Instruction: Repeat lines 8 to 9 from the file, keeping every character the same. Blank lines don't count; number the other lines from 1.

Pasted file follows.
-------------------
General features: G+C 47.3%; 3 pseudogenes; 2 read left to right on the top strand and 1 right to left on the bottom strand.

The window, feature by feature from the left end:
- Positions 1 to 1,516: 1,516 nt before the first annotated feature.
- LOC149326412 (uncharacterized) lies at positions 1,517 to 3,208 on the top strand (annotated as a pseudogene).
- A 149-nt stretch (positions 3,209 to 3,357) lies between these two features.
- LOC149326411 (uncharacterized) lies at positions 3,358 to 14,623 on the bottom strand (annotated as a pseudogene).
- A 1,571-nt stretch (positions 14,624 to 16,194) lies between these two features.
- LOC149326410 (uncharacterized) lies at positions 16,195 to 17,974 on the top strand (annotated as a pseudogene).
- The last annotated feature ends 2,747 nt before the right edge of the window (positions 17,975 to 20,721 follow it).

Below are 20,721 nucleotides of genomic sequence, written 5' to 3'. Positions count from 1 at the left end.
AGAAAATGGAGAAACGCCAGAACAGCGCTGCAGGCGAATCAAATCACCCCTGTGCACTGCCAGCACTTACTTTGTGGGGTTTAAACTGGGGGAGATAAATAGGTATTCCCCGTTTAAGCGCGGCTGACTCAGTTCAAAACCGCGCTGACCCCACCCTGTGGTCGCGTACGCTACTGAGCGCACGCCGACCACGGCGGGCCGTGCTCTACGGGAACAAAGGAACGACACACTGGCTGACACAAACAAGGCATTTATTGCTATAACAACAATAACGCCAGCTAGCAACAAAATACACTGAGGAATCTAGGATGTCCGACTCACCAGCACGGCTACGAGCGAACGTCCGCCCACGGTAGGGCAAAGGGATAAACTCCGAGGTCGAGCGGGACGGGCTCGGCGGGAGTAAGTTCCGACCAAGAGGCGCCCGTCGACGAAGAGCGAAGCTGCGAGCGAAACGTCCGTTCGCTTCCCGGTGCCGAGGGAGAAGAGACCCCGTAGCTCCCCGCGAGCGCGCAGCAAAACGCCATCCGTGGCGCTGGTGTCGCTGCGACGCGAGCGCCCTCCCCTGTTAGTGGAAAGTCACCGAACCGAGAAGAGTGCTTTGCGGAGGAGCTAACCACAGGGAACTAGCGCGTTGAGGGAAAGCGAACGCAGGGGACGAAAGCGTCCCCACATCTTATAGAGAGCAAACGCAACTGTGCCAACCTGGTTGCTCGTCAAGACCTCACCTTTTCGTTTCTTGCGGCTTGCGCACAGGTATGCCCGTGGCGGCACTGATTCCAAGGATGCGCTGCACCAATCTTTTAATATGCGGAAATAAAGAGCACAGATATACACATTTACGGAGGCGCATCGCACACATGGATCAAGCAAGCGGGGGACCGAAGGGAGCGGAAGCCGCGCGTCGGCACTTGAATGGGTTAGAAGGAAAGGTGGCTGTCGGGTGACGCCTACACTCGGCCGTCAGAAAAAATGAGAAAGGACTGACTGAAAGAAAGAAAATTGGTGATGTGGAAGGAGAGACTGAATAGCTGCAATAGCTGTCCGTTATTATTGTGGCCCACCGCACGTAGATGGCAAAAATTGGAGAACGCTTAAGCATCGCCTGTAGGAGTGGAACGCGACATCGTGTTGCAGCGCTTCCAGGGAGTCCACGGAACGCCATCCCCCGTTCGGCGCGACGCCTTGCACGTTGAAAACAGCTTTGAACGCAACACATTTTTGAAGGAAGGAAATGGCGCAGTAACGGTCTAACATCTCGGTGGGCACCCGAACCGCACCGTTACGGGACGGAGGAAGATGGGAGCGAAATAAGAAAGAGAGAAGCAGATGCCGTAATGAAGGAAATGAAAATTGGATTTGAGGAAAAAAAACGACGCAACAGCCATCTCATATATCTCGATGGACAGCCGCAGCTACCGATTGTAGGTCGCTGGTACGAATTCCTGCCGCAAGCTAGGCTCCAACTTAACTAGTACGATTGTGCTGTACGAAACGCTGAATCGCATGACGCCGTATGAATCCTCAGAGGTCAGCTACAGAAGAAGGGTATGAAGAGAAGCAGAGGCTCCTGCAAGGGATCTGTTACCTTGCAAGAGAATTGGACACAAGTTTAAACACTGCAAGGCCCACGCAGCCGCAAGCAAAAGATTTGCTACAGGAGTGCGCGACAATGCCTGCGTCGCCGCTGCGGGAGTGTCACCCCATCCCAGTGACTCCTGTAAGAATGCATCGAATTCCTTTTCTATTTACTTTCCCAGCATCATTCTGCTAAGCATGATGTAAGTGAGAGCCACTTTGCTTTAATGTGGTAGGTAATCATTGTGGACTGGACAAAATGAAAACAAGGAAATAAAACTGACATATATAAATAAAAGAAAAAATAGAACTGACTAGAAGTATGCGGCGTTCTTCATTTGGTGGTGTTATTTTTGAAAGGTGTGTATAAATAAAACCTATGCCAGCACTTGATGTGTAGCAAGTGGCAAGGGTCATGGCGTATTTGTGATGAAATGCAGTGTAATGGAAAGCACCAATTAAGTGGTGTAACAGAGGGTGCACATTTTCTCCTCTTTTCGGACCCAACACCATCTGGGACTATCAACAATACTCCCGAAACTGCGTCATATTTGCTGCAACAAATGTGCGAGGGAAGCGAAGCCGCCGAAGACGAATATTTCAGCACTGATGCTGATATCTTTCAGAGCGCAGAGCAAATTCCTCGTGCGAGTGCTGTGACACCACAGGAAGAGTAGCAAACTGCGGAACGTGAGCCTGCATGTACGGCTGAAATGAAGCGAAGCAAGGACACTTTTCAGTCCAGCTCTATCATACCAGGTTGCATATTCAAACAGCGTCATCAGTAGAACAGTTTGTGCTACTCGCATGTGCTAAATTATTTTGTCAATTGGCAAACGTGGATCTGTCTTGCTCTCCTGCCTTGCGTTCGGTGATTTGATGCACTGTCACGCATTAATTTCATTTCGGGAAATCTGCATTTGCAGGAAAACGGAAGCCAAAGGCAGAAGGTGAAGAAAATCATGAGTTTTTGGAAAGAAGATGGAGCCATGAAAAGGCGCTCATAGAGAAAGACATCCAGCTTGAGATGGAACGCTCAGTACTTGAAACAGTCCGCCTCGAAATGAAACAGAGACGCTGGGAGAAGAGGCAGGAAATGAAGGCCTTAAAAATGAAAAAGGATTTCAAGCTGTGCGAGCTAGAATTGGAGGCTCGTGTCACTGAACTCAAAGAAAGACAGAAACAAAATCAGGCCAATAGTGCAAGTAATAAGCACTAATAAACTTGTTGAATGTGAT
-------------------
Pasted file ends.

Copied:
- LOC149326410 (uncharacterized) lies at positions 16,195 to 17,974 on the top strand (annotated as a pseudogene).
- The last annotated feature ends 2,747 nt before the right edge of the window (positions 17,975 to 20,721 follow it).